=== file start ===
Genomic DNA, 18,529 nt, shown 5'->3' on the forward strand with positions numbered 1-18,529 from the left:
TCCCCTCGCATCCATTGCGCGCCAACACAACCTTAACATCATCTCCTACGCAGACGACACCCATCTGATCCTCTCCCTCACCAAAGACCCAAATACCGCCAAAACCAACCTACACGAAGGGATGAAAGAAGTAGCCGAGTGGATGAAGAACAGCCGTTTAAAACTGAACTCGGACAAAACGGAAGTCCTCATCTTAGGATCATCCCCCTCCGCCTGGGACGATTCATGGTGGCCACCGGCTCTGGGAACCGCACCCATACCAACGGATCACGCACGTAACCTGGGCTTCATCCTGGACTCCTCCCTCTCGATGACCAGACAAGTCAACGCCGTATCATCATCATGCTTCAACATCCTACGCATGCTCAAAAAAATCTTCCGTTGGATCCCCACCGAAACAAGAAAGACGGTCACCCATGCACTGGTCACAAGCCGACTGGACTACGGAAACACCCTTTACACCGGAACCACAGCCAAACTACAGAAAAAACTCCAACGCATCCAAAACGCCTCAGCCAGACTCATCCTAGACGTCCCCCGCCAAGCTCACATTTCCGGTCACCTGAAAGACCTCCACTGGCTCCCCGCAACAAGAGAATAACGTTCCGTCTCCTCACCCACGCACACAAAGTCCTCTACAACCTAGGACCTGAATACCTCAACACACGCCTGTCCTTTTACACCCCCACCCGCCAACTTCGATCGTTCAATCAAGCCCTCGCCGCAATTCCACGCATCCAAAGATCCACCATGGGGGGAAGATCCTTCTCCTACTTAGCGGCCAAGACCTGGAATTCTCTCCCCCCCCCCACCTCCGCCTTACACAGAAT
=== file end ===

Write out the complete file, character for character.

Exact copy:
Genomic DNA, 18,529 nt, shown 5'->3' on the forward strand with positions numbered 1-18,529 from the left:
TCCCCTCGCATCCATTGCGCGCCAACACAACCTTAACATCATCTCCTACGCAGACGACACCCATCTGATCCTCTCCCTCACCAAAGACCCAAATACCGCCAAAACCAACCTACACGAAGGGATGAAAGAAGTAGCCGAGTGGATGAAGAACAGCCGTTTAAAACTGAACTCGGACAAAACGGAAGTCCTCATCTTAGGATCATCCCCCTCCGCCTGGGACGATTCATGGTGGCCACCGGCTCTGGGAACCGCACCCATACCAACGGATCACGCACGTAACCTGGGCTTCATCCTGGACTCCTCCCTCTCGATGACCAGACAAGTCAACGCCGTATCATCATCATGCTTCAACATCCTACGCATGCTCAAAAAAATCTTCCGTTGGATCCCCACCGAAACAAGAAAGACGGTCACCCATGCACTGGTCACAAGCCGACTGGACTACGGAAACACCCTTTACACCGGAACCACAGCCAAACTACAGAAAAAACTCCAACGCATCCAAAACGCCTCAGCCAGACTCATCCTAGACGTCCCCCGCCAAGCTCACATTTCCGGTCACCTGAAAGACCTCCACTGGCTCCCCGCAACAAGAGAATAACGTTCCGTCTCCTCACCCACGCACACAAAGTCCTCTACAACCTAGGACCTGAATACCTCAACACACGCCTGTCCTTTTACACCCCCACCCGCCAACTTCGATCGTTCAATCAAGCCCTCGCCGCAATTCCACGCATCCAAAGATCCACCATGGGGGGAAGATCCTTCTCCTACTTAGCGGCCAAGACCTGGAATTCTCTCCCCCCCCCCACCTCCGCCTTACACAGAAT